Tuesday, June 2, 2009

What’s Next: Strategy to address Greenhouse Gas Emission

The strategy to adopt in addressing greenhouse emission level is rife in the political corridors of the State houses and the Federal houses. While most strategies on the table seem amendable enough to change, one thing is very certain: the concept of sustainability. Sustainability requires that prescribed strategy today does not make narrow choices that will push the responsibility of reducing greenhouse gas emissions to the coming generation of leaders. As Andreas Edwards puts it in Sustainable Revolution, Sustainability entails the three Es: environment, economy and equity. The strategy prescribed must be such that the imbalance in the environment due to carbon dioxide emissions is stabilized enough, if not totally eradicated, to help maintain harmony in the ecosystem. The strategy must be such that excessive stress is not introduced to an economy that is underperforming, if not tanking. Finally, there must be equity in the quality of life attained today through correction of environmental imbalance with responsive strategies, just as what is expected by future citizens.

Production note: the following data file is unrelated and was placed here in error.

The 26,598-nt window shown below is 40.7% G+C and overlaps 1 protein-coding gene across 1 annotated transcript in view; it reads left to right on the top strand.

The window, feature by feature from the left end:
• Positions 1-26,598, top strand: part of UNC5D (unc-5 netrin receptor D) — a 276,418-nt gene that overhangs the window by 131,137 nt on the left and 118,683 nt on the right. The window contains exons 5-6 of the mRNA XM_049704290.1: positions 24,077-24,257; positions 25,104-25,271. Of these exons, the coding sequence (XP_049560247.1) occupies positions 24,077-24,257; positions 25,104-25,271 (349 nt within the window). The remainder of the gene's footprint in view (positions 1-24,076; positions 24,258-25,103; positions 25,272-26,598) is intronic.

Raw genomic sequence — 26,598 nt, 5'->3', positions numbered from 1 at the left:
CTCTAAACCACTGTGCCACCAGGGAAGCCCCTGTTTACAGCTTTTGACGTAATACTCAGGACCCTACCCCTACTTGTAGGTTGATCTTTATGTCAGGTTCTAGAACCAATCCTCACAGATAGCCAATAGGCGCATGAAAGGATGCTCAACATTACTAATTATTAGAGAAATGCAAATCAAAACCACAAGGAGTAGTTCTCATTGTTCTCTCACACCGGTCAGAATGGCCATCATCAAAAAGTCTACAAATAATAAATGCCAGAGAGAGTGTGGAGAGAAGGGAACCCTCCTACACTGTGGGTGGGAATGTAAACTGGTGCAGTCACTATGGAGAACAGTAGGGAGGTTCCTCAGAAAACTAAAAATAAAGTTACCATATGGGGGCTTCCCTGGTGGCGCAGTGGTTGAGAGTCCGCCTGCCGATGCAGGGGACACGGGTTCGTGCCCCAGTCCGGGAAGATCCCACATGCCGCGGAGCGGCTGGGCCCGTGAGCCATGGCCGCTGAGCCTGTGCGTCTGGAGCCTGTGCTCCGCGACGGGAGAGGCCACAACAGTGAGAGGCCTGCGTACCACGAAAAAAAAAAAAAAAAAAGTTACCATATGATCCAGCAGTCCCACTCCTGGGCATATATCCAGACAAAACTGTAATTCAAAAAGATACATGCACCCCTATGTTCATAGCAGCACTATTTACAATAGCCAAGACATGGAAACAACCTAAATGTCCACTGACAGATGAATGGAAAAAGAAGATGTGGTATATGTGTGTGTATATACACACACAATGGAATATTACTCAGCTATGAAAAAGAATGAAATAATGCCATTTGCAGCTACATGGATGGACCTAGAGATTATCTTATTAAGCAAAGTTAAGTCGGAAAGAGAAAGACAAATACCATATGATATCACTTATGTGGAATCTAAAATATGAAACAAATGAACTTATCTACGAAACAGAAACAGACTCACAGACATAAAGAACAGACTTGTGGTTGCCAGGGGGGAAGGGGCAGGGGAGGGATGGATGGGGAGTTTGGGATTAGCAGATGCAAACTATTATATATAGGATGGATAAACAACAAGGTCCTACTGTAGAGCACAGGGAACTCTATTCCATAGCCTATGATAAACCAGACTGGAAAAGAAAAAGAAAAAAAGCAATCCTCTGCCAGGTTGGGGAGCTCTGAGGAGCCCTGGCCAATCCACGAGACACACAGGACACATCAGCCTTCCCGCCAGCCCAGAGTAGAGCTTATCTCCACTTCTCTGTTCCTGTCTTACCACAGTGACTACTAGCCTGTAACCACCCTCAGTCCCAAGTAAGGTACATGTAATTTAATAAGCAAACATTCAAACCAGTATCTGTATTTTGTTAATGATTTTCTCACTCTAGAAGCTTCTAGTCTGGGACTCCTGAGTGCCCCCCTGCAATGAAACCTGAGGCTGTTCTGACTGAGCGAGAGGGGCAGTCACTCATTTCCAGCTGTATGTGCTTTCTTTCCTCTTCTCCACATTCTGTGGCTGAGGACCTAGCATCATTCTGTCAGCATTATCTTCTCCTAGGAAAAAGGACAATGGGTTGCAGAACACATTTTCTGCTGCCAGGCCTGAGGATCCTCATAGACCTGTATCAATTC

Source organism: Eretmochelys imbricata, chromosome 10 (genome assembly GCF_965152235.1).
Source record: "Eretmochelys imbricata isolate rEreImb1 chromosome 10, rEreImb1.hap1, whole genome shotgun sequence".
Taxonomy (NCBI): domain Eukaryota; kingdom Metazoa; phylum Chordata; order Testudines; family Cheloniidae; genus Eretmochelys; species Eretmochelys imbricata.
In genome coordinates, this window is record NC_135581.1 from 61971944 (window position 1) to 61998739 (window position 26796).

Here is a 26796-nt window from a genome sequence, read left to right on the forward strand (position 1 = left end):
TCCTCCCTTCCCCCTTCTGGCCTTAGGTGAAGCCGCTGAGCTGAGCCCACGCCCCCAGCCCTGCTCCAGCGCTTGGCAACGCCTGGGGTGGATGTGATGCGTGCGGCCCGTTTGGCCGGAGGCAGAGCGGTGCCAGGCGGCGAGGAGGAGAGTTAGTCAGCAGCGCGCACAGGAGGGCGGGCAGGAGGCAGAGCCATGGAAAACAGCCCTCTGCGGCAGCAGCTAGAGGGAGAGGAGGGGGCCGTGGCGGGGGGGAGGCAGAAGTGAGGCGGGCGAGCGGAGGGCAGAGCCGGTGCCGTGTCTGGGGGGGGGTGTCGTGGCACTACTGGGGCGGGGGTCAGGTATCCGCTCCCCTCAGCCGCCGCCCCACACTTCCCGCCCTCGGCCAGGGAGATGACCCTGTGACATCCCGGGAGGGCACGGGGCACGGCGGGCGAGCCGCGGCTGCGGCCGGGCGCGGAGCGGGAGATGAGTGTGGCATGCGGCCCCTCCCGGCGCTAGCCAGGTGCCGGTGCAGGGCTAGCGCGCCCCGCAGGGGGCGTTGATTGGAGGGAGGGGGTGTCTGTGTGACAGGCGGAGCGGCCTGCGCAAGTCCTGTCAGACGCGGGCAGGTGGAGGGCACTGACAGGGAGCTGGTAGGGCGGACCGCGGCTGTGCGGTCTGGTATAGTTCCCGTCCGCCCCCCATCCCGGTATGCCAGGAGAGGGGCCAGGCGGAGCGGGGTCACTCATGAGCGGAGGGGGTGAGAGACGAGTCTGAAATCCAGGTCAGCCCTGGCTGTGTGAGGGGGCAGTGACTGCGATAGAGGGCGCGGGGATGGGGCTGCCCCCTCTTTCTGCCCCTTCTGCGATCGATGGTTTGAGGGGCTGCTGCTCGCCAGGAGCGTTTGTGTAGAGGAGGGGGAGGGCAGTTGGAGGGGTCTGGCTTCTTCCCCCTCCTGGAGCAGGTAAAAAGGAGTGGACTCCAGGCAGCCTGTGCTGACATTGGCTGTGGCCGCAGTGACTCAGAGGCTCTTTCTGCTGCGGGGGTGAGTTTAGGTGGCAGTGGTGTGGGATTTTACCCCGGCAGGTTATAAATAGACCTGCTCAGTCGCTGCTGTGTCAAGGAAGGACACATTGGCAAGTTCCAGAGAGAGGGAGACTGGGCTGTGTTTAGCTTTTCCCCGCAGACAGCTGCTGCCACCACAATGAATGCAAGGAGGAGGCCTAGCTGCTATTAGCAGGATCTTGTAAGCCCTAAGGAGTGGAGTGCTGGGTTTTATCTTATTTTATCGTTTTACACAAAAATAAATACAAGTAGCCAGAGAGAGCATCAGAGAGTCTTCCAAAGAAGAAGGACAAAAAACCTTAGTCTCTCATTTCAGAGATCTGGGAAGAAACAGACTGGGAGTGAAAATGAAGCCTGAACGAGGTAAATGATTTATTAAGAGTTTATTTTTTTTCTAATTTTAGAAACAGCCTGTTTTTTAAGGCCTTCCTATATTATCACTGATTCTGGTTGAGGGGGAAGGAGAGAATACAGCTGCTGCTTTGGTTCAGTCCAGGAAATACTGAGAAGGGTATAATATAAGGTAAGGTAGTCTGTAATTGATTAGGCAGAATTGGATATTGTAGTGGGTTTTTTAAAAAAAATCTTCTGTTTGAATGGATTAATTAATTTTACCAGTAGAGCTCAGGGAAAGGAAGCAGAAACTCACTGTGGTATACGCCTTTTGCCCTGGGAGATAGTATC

According to the Executive Director of Greenpeace: in the end, protecting the environment is about very clear choices. We can either standup for what is right – our health, humanity and heritage on this planet of ours – or we can sit by and watch while decisions are made that threatens to destroy our collective future. Proponents of corrective strategies to reduce green house gas emissions recommend that any strategy adopted must be two pronged: 1) able to reduce greenhouse gas emissions from automobile; 2) able also to reduce greenhouse gas emissions from electricity generation. We have all witnessed the successes and failures of both the adaptive management strategy versus the pragmatic strategy of the last two administrations, with respect to forest conservation. While the adaptive management strategy emphasized environmental sustainability and involvement of local decision makers, the pragmatic strategy excluded the moral and legal presumption, focusing more on utilitarian conservation. Which of these strategies has worked well in the arena of forest conservation is still subject to debate. The baggage that either of these strategies carries has made me take a long look at many of the proposed strategies for controlling greenhouse gas emissions, and say: we must get it right this time to make the effort worth its while.
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